He quickly spreads it in the square pan that mom has prepared. He has to be quick or the fudge will harden in the pot. The fudge is set aside to cool. Oh the smell is so strong. The children's mouths are almost watering. But first, dad has one more task -- popcorn!
The small saucepan is brought out, and butter is placed inside. It is set over the pilot light to melt.
Then a large pot is taken out of the storage area. This pot is special -- it is the popcorn pot! That is the only thing it is ever used for. It has been seasoned over time, and mom doesn't dare cook in it and ruin dad's "seasoning"!
A little grease is added to the pot, and it is heated. Then the popcorn kernels are dumped in. Dad begins to gently shake the pot. Once all the kernels are coated and separated, he puts the lid on.
Soon you hear a "pop", then another and another. The kids count the "pops". Dad begins to shake the pot quicker, all the while the "pops" are coming faster and faster until one "pop" blends into another and the kids can no longer keep track! Then as quickly as they began, the "pops" stop. It's time!!
Dad puts the popcorn in a large bowl. He adds some butter and salt and mixes it with his fingers. Then he fills two small bowls, one for the girl and one for the boy. Some is added to mom's bowl, and the rest is left for dad. He drizzles the left-over butter in each bowl.
Everyone tastes a few kernels -- warm and crunchy with just the right amount of salt and butter. Dad grabs the pan of fudge and cuts it into 36 pieces. Oh the children are so excited. The fudge is placed on mom's pretty serving dish. Everyone helps to carry something to the living room.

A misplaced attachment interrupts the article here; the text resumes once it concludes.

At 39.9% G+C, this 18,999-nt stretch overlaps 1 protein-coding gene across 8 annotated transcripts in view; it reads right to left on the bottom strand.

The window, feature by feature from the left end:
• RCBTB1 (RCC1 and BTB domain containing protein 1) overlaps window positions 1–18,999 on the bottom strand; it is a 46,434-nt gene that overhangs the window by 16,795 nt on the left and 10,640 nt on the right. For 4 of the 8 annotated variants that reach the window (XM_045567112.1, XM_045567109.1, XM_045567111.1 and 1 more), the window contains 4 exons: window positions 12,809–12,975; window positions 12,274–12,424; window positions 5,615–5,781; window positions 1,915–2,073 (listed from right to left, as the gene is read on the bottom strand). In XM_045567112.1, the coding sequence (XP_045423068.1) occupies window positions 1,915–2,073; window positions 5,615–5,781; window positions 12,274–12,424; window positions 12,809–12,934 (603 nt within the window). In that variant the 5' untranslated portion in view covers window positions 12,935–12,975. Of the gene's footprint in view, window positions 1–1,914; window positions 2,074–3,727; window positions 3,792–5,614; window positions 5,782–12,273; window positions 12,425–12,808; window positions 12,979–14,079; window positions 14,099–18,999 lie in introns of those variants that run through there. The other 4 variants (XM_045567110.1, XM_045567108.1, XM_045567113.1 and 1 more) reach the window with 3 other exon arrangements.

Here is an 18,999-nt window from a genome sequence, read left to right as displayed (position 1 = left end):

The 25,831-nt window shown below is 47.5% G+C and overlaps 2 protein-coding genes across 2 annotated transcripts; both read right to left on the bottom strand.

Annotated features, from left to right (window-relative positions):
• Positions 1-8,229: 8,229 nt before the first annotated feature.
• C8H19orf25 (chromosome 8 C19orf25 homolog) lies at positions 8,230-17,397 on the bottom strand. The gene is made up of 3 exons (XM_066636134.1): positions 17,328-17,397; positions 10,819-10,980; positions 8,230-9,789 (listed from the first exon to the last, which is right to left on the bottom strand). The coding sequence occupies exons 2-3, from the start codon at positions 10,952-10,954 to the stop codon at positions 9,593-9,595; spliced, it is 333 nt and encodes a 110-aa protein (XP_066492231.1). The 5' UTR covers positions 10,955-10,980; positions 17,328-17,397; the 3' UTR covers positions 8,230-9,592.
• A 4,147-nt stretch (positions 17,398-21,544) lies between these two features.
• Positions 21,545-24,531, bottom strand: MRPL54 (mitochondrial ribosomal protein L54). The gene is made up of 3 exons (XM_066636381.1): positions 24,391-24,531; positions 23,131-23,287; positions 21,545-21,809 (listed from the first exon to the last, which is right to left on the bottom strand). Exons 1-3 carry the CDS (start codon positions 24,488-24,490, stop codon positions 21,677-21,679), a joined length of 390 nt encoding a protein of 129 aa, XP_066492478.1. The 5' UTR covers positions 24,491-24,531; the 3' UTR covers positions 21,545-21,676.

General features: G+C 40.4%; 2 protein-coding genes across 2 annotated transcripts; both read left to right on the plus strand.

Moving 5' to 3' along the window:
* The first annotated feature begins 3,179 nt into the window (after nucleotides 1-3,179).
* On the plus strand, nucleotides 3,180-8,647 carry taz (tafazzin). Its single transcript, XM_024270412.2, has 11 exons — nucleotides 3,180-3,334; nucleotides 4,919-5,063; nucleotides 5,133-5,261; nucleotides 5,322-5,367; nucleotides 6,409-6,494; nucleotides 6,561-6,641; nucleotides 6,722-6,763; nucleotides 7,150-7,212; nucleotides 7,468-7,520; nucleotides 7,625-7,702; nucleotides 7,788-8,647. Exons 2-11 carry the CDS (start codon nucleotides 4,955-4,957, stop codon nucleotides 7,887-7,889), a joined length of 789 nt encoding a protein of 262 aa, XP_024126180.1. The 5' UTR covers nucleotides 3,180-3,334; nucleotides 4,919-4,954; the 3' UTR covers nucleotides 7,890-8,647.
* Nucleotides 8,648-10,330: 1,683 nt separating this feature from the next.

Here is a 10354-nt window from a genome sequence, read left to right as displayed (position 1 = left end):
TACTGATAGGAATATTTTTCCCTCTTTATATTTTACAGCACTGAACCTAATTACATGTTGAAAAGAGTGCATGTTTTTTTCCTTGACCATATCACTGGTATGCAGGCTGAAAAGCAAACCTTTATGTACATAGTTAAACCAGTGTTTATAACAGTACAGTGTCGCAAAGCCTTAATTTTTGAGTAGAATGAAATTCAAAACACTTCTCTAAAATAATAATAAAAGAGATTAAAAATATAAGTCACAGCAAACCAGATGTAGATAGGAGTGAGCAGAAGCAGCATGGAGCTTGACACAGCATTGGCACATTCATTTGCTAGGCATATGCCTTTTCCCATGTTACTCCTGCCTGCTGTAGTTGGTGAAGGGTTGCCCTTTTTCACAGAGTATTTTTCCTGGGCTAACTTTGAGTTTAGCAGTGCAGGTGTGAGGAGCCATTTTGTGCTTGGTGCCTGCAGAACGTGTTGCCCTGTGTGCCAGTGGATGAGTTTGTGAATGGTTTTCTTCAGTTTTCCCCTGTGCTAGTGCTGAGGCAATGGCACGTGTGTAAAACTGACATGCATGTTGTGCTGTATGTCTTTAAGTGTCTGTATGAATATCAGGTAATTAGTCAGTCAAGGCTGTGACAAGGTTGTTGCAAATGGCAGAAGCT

Mom has spread a blanket on the carpet for the children. Next to dad's chair is a glass of root beer. On the table next to mom's seat is her orange soda; and two small glasses of soda for the children. They put their bowl of popcorn down and sit on the blanket. Mom gives them their soda. Dad passes the plate of fudge and napkins. They are allowed two small pieces and one corner apiece.
The girl takes her corner and sets it aside for last. The young boy eats his corner first - enjoying every morsel with a huge smile on his face.
The small black and white TV is turned on and the family settles in for a special treat .... "The Show of Shows!" Shortly, the children's tummies will be filled with popcorn, fudge and soda. Later as they drift off to sleep, they think of how blessed they are to have such wonderful parents .... and they wonder how long it is until next Saturday, when once again dad will do his magic in the kitchen.
Many years have gone by since those Saturday evenings. Sadly, the dad is no longer here to make his special fudge, nor is the mom here to hug and encourage; neither is the young son here to enjoy it.
The square pan for the fudge now resides in the kitchen of the daughter. With your fingers you can feel the lines where the knife cut each piece; and if you turn the pan just right, you can see the lines from the knife. There is also a discoloration around the pan -- about 1" high where the fudge discolored the pan.
These are such precious memories .... I can see the dad standing there making the fudge, I can hear the popcorn popping in the pan, I can see the mom fixing the soda's, and I can smell and taste the fudge -
.... for I am the young girl.
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This page updated 02/04